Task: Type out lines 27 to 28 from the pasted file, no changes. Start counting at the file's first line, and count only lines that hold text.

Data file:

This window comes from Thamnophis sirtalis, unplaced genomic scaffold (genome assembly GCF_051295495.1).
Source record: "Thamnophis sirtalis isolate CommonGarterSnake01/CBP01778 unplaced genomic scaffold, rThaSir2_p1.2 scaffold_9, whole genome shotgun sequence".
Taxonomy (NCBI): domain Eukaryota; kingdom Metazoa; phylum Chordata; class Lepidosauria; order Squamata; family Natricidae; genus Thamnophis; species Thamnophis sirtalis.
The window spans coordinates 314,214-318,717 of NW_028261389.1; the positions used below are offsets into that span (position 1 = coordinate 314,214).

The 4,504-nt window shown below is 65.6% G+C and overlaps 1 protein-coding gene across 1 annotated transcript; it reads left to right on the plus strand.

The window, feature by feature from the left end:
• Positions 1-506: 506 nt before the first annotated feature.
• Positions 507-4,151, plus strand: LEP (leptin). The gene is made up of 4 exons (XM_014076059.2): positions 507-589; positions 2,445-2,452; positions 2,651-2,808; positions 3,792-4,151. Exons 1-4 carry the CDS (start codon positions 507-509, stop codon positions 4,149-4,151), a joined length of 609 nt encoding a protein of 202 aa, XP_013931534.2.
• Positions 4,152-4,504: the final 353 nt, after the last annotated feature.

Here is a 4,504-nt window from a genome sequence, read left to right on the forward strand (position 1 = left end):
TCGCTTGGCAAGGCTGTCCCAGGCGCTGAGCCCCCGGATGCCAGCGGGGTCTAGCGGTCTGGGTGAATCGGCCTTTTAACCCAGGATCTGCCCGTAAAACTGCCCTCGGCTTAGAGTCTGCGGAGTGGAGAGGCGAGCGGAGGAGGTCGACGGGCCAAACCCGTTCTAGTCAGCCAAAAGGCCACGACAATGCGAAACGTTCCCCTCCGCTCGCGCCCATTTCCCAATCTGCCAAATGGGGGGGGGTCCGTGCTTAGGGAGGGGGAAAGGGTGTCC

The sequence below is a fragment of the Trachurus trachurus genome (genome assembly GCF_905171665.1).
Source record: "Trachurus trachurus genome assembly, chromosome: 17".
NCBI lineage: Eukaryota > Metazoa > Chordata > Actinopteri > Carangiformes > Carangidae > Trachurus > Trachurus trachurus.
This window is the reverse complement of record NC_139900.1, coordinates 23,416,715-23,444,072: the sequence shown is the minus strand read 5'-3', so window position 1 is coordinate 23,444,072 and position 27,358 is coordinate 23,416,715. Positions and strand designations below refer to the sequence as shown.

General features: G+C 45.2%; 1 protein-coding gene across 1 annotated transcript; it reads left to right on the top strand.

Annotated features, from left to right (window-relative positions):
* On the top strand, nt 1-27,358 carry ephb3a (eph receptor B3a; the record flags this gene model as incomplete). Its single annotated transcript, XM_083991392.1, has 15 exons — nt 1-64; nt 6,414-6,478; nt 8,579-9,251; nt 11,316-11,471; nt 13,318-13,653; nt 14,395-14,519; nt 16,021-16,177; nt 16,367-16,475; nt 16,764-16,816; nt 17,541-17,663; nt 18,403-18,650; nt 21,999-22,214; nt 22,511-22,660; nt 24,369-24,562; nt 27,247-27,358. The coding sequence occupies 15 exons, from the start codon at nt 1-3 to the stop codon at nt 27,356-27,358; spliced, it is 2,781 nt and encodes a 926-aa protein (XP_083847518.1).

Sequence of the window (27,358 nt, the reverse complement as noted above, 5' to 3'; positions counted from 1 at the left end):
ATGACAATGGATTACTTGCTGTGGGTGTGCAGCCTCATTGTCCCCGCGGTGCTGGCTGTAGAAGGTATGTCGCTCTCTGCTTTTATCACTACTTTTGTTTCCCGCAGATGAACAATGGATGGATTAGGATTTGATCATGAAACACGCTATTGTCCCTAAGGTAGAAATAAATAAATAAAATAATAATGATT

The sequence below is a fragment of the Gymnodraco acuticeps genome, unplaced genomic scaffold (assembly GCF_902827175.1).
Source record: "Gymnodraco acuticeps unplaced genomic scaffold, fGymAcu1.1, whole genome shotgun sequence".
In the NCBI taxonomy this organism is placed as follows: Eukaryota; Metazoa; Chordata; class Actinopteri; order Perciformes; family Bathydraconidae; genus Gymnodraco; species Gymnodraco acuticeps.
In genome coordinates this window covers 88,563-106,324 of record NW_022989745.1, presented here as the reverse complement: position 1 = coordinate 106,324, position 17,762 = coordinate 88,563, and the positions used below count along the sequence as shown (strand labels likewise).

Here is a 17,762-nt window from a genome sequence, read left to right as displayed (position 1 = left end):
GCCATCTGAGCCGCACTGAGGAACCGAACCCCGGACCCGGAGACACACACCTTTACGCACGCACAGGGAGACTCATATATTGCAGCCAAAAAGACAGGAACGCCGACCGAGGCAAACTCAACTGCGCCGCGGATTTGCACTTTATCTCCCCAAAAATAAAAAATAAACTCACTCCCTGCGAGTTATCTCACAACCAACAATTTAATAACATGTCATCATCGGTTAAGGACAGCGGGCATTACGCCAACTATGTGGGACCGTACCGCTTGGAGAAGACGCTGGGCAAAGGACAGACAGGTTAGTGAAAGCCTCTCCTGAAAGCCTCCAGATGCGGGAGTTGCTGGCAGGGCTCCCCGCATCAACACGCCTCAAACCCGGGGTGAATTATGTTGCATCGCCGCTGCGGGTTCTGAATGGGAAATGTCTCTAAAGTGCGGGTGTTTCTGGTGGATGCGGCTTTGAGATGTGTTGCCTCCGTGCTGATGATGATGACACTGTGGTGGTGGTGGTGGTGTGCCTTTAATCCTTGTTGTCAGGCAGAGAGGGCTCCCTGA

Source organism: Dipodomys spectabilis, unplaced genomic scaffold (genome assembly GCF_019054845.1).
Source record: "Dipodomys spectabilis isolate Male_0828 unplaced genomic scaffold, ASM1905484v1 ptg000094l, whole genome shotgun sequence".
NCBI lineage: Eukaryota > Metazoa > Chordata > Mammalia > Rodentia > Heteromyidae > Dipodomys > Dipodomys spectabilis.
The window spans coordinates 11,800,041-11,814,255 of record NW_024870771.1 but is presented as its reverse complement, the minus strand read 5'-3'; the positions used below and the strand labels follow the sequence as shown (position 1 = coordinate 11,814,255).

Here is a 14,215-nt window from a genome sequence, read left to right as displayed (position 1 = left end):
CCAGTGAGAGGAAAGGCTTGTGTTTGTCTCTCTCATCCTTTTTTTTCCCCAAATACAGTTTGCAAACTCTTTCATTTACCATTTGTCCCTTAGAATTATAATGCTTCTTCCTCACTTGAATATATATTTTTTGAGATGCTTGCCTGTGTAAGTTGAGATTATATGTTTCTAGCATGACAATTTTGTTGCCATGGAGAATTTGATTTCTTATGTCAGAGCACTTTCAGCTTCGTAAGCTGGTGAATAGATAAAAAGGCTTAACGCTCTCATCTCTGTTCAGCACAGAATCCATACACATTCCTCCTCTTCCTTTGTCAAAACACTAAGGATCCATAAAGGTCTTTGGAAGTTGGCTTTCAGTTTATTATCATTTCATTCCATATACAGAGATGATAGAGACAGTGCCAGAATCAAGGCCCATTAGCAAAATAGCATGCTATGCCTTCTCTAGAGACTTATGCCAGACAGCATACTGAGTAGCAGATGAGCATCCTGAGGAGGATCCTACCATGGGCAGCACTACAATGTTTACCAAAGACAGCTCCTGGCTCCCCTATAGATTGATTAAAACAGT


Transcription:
Source organism: Dipodomys spectabilis, unplaced genomic scaffold (genome assembly GCF_019054845.1).
Source record: "Dipodomys spectabilis isolate Male_0828 unplaced genomic scaffold, ASM1905484v1 ptg000094l, whole genome shotgun sequence".